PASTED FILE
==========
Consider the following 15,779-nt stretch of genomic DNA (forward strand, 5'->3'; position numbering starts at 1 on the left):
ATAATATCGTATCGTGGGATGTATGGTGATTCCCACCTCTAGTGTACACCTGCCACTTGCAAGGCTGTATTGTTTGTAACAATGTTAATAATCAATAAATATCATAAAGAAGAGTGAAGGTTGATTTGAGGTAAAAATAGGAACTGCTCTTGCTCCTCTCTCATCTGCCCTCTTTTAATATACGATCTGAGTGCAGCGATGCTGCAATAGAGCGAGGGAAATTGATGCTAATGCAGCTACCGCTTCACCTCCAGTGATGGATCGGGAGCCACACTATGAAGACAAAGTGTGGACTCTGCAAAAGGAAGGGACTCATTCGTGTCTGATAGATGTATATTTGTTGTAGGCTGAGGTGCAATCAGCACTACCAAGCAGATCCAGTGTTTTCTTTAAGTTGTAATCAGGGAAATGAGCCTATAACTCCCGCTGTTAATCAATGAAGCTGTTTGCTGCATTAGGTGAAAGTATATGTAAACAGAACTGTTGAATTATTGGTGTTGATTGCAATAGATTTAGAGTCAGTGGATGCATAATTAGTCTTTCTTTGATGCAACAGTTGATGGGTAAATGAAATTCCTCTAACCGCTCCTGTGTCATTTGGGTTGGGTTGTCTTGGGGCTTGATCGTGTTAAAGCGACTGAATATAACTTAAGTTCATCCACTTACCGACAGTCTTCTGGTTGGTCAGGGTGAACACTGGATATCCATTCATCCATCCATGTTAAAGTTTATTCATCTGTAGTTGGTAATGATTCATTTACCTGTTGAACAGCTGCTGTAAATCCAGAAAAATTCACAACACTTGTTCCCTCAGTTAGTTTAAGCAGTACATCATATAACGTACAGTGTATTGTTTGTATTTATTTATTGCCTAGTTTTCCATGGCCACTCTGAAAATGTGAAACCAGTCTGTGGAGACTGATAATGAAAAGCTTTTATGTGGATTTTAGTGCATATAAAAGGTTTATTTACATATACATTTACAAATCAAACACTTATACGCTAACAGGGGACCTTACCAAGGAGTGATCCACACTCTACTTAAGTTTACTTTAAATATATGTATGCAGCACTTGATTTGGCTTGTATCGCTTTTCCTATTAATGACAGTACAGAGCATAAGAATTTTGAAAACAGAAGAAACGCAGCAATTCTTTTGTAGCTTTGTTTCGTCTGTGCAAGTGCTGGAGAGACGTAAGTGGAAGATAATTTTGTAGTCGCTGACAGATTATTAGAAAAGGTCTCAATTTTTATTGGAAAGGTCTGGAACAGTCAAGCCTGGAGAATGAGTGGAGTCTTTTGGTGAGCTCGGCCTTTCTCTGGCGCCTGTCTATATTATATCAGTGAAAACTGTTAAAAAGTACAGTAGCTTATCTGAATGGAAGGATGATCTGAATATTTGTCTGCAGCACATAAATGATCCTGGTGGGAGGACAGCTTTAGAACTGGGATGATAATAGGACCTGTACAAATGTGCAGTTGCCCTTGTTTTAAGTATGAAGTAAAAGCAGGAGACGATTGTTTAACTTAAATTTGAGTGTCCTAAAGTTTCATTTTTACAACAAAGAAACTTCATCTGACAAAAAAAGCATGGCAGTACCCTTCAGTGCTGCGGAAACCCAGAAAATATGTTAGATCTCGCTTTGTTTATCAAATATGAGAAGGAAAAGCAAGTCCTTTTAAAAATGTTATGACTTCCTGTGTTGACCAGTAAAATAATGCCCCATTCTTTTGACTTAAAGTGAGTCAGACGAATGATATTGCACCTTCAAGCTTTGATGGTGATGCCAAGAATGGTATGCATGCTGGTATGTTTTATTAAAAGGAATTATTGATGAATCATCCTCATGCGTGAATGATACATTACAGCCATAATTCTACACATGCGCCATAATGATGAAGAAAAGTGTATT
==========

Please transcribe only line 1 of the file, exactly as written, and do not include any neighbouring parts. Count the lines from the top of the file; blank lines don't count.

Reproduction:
Consider the following 15,779-nt stretch of genomic DNA (forward strand, 5'->3'; position numbering starts at 1 on the left):